On August 8, the World Health Organization (WHO) Director-General Margaret Chan declared the West Africa Ebola crisis a “public health emergency of international concern,” saying “our collective health security depends on urgent support for containment in the affected countries”, triggering powers under the 2005 International Health Regulations (IHR). The IHR requires countries to develop national preparedness capacities, including the duty to report internationally significant events, conduct surveillance, and exercise public health powers, while balancing human rights and international trade. Until last year, the director-general had declared only one such emergency—influenza AH1N1 (in 2009). Earlier this year, she declared poliomyelitis a public health emergency of international concern and now again for Ebola.
“This is the largest, most severe, most complex outbreak in the nearly four decades history of this disease,” said Dr. Chan. Secretary-General Ban Ki-moon convened a United Nations system-wide coordination meeting in response to the current Ebola outbreak in West Africa, which is now affecting more than 1 million people in the so-called “hot zone of disease transmission” on the borders of the three countries most impacted by the disease: Guinea, Sierra Leone and Liberia. According to the latest update issued on 13 august by the World Health Organization, between 10 and 11 August, 128 new cases of Ebola virus disease, as well as 56 deaths, were reported from Guinea, Liberia, Nigeria, and Sierra Leone, bringing the total number of cases to 1,975 and deaths to 1,069.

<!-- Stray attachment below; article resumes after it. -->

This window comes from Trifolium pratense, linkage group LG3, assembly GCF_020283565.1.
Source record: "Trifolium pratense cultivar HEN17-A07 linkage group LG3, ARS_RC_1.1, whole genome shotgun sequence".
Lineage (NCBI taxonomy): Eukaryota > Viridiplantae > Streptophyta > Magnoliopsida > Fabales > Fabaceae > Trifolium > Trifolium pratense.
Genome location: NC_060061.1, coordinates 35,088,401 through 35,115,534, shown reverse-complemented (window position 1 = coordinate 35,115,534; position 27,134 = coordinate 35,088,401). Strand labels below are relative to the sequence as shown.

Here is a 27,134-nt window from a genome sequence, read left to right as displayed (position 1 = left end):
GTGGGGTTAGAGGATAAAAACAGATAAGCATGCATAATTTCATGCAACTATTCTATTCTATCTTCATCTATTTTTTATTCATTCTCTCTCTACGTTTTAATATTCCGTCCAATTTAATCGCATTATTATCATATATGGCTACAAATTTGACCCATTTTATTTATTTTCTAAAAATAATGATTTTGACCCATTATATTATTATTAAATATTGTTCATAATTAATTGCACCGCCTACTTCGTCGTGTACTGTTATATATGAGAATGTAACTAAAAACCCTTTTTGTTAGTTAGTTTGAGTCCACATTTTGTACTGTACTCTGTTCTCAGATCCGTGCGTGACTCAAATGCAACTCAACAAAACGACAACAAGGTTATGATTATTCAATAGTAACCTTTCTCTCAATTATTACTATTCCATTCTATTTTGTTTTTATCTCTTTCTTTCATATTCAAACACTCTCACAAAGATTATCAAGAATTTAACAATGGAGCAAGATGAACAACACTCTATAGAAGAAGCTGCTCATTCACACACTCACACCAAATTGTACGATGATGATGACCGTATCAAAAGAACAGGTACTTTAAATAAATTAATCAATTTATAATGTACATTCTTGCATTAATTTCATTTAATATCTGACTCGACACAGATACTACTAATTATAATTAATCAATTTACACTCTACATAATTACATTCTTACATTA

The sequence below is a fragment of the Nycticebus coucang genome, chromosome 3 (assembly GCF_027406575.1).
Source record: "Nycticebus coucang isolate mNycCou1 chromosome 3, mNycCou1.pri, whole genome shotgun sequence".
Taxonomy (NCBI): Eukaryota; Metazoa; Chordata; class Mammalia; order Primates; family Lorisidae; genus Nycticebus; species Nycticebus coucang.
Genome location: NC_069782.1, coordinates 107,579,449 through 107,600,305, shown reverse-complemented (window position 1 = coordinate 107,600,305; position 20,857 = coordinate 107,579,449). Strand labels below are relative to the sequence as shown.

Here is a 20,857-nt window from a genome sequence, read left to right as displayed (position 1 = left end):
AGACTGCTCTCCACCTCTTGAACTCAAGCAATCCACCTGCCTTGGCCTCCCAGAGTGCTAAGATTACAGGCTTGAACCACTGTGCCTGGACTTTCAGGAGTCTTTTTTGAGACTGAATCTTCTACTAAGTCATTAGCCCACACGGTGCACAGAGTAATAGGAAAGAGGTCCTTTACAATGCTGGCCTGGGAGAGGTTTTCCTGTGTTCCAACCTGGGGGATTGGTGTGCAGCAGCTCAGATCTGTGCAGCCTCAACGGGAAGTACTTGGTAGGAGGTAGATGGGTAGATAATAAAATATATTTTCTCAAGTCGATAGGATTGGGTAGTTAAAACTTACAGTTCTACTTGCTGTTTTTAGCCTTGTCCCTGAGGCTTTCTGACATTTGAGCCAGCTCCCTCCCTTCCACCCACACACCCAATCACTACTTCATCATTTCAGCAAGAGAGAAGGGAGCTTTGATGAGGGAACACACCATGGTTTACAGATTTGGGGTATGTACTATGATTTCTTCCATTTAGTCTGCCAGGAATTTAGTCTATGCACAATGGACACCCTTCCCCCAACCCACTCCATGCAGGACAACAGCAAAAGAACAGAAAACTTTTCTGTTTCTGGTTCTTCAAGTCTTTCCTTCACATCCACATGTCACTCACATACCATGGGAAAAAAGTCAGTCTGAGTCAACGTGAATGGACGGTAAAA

Ebola is a highly virulent pathogen causing severe hemorrhagic fever with a high case fatality rate in humans and non-human primates. Lawrence Gostin (a professor of Global Health Law, Georgetown University) writes that the Ebola virus disease (EVD) has 3 species of human significance: Zaire, Sudan, and Bundibugyo. The West Africa outbreak is from a new strain of the Zaire species, with a reported case-fatality rate of 55%. The incubation period can be as short as 2 days or as long as 21 days. Infection can cause fever, vomiting, diarrhea, and generalized bleeding as well as death. Fruit bats likely carry Ebola virus, with humans infected by close contact with infected body fluids and “bushmeat” of primates, forest antelope, wild pigs, and bats. Human-to-human transmission occurs only by close contact with infected body fluids, so it is hard to contract (no airborne transmission between humans has been demonstrated).